The court also remained insensitive to a comparison with other patent offices having a different practice: “the harmonization objective relates to the principle of the ability to divide a patent application, not the modalities of this division”.
All in all, the court’s position does not appear unreasonable. But is it compelling?
Let’s take a step back. Article R. 612-34 does not strike me as being crystal clear. I suspect that this may be because its drafters did not have in mind the case of cascading divisional applications, i.e. divisional applications of divisional applications.
Furthermore, both main points of the court’s reasoning could potentially be challenged.
Starting with the second point in the court’s reasoning, how can we be certain that the term “patent” and the term “initial patent application” in R. 612-34 relate to one and the same thing? After all, they are not the same terms.
And then, going back to the first point, the court referred to L. 612-4 and concluded that the term “initial patent application” refers to the original application in the family.
But: 1, even if this is the case, the term “initial patent application” may or may not have been used perfectly consistently in the Code de la propriété intellectuelle; where is the evidence that it has exactly the same meaning in R. 612-34? And 2, “initial patent application” in L. 612-4 could also be interpreted as relating to the (immediate) parent application based on which the division is performed. It is true, that ultimately, the same filing date / priority date applies to the entire family, but in the case of cascading applications, it could simply be because the filing date of the “initial” application (meaning the parent application) is itself defined by reference to the filing date of its own “initial” application (meaning the grandparent application). A transitive definition, if you will.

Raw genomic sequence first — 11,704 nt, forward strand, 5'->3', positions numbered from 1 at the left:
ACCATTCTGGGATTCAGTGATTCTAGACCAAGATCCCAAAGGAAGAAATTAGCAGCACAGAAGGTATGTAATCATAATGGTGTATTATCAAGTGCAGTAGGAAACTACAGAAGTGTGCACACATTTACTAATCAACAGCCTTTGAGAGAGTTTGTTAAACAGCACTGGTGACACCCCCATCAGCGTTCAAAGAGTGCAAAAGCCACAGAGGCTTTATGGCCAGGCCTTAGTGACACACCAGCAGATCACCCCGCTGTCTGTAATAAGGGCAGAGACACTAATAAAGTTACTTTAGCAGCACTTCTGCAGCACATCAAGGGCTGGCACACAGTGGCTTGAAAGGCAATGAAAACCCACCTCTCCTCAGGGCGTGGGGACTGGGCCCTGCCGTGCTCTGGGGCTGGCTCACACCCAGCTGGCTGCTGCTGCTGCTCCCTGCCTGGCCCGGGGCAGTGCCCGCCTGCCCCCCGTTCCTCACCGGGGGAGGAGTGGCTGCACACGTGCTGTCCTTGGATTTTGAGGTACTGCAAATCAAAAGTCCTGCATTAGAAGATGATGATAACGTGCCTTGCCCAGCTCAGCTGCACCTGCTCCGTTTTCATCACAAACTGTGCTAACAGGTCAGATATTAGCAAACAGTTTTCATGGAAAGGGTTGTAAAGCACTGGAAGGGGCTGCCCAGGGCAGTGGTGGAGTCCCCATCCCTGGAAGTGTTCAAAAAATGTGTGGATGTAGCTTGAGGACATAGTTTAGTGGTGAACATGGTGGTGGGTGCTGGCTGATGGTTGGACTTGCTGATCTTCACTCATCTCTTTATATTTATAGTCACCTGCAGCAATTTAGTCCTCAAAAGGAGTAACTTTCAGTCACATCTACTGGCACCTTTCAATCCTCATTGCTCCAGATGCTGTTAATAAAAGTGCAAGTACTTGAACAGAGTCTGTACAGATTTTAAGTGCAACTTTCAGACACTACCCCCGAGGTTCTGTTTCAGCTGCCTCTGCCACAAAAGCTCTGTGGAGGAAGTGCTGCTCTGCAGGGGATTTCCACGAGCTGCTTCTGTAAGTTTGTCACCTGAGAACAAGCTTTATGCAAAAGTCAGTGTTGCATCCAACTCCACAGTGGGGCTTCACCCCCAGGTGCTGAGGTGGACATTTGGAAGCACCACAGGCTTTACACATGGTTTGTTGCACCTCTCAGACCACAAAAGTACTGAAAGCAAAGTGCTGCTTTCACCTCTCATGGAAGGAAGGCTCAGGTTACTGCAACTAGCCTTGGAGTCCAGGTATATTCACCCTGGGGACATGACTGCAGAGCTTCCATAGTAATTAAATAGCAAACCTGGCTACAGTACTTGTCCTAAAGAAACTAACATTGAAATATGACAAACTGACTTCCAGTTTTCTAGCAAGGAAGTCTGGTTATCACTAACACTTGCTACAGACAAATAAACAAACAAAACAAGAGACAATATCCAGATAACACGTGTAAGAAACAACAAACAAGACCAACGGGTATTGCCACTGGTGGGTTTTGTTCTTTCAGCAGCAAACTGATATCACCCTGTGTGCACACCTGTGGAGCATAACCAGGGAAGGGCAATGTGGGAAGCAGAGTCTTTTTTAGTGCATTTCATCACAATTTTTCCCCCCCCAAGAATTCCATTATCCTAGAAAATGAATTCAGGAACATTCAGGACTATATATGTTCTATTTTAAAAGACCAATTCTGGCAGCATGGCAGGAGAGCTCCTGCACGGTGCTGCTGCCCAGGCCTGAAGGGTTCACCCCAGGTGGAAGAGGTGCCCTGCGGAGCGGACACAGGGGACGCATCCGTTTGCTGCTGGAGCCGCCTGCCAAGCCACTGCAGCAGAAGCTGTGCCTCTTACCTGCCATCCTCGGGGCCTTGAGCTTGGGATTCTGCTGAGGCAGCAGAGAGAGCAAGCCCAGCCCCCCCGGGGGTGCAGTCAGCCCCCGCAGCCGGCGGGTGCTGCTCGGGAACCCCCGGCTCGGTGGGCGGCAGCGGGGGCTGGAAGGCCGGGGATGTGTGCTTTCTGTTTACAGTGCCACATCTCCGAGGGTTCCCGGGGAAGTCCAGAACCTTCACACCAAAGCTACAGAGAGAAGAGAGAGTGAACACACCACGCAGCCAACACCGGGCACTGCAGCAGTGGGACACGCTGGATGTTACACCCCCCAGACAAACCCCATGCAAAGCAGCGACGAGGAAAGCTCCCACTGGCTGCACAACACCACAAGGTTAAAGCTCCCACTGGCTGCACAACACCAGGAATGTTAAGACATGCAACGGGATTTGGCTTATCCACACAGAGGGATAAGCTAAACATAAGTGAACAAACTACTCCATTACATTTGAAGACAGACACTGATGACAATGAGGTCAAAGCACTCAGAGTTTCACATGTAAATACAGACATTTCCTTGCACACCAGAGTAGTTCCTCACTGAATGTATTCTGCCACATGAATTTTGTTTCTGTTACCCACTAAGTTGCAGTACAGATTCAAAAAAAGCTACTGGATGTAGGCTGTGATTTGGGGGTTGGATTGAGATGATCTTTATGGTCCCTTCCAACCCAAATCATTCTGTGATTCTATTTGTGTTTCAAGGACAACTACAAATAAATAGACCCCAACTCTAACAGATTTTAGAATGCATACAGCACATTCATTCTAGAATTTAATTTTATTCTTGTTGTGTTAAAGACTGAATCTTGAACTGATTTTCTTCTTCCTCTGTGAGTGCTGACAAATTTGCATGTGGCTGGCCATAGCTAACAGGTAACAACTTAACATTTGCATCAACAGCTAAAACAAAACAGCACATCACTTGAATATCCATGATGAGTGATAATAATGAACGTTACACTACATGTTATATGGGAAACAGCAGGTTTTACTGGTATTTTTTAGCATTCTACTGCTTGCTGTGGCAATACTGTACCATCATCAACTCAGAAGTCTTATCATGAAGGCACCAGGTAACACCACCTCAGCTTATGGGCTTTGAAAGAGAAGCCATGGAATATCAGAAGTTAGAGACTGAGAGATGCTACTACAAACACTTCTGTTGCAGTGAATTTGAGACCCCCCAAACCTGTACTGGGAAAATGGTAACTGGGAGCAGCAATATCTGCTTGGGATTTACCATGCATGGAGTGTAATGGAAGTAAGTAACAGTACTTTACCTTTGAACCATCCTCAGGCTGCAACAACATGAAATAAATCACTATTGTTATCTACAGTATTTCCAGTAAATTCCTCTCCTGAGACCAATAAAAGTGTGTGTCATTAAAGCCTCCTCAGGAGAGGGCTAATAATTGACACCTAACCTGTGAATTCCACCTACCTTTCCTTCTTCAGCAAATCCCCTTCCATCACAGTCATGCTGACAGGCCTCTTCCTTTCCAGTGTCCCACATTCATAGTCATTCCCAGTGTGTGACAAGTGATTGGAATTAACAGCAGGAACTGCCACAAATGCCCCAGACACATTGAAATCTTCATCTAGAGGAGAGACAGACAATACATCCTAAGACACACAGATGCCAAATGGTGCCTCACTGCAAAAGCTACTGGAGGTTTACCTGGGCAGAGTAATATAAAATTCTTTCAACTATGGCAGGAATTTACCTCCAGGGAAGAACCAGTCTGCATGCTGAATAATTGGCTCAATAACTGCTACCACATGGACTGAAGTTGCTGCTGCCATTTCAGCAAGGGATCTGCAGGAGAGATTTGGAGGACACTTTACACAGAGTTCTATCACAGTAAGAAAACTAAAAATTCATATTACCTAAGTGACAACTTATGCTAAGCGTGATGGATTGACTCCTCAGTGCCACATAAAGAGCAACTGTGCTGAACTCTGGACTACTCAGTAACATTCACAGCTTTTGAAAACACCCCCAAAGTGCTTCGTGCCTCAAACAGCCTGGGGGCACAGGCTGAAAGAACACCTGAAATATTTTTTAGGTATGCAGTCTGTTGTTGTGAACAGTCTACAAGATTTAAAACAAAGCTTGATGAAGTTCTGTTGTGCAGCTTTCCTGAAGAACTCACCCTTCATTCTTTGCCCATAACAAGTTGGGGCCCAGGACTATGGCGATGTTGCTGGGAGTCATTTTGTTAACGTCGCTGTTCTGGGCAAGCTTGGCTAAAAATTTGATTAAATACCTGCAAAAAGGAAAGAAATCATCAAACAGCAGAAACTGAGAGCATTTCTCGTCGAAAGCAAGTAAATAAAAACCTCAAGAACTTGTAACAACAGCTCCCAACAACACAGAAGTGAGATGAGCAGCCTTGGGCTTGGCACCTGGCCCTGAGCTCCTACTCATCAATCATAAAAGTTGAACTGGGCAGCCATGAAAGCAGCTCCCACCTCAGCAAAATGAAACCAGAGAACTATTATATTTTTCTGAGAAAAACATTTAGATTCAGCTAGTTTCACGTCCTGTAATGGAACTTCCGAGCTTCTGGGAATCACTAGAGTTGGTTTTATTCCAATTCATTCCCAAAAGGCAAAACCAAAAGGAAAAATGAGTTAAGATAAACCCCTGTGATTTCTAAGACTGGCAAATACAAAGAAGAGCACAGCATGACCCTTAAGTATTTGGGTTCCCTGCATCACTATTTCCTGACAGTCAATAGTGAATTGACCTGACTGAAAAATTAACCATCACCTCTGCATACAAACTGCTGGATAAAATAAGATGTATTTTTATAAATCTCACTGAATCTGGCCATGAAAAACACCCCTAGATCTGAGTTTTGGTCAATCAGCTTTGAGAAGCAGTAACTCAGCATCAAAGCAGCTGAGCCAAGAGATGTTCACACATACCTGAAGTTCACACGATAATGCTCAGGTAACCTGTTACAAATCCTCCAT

Again, article R. 612-34 recites that “the applicant may, on its own initiative, file divisional applications of its initial patent application“. On the face of it, isn’t the “initial patent application” in this provision the one based on which the division is made, i.e. the immediate parent?
If so, we would come to the conclusion that:
- Either it is only possible to file a divisional application based on the original application, i.e. cascading or second generation divisional applications are not allowed.
- Or else, cascading applications are allowed, and the time limit in R. 612-34 applies to the previous application in the cascade, not to the source of the cascade.
In turn, if the above reasoning is correct, then this means that the INPI’s position that has just been validated by the court (cascading divisional applications are OK but the time limit applies to the original application) is contradictory.
In fact, on a practical standpoint, what is the point in allowing cascading divisional applications if you can only file a divisional application when the original application in the family is still pending? This is rather useless, and you may as well decide that only divisional applications stemming from the original application are possible.
As a final and important remark, the court acknowledged in passing that the INPI’s practice prior to 2011 was different, but added that this does not matter.
Well, does it not? I am quite curious about this. Do readers have any information to share about this change of practice and what caused it? Article R. 612-34 has been here and has not been modified since 1995.
Now that it is time to finish this post, I am left with the impression that even simple legal points are not necessarily straightforward.
Let’s see if there is a cassation appeal, and if so, what the court will make of this.
CASE REFERENCE: Cour d’appel de Paris, pôle 5 chambre 2, November 22, 2019, Kubota Corporation v. Directeur Genéral de l’INPI, RG No. 18/27433.